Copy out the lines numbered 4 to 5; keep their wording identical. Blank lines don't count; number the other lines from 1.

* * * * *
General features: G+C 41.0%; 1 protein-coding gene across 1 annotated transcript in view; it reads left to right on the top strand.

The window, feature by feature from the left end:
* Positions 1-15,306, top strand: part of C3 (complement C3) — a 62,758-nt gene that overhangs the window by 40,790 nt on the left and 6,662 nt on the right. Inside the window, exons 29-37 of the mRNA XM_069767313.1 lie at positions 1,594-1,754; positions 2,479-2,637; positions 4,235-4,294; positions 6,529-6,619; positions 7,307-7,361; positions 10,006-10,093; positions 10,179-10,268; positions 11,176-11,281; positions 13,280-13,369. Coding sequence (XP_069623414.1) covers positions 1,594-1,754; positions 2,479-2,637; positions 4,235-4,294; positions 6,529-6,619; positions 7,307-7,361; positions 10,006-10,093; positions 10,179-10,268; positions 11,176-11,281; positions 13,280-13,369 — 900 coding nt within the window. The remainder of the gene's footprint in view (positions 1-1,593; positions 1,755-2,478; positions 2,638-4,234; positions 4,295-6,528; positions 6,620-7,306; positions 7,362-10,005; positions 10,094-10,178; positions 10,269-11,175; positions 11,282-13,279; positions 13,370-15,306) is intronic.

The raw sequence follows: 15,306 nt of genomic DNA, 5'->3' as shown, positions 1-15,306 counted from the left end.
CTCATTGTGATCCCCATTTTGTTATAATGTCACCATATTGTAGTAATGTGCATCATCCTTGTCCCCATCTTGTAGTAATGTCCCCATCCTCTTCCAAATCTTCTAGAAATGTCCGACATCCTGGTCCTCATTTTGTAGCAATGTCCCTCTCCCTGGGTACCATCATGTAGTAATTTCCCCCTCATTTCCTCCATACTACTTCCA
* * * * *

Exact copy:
The raw sequence follows: 15,306 nt of genomic DNA, 5'->3' as shown, positions 1-15,306 counted from the left end.
CTCATTGTGATCCCCATTTTGTTATAATGTCACCATATTGTAGTAATGTGCATCATCCTTGTCCCCATCTTGTAGTAATGTCCCCATCCTCTTCCAAATCTTCTAGAAATGTCCGACATCCTGGTCCTCATTTTGTAGCAATGTCCCTCTCCCTGGGTACCATCATGTAGTAATTTCCCCCTCATTTCCTCCATACTACTTCCA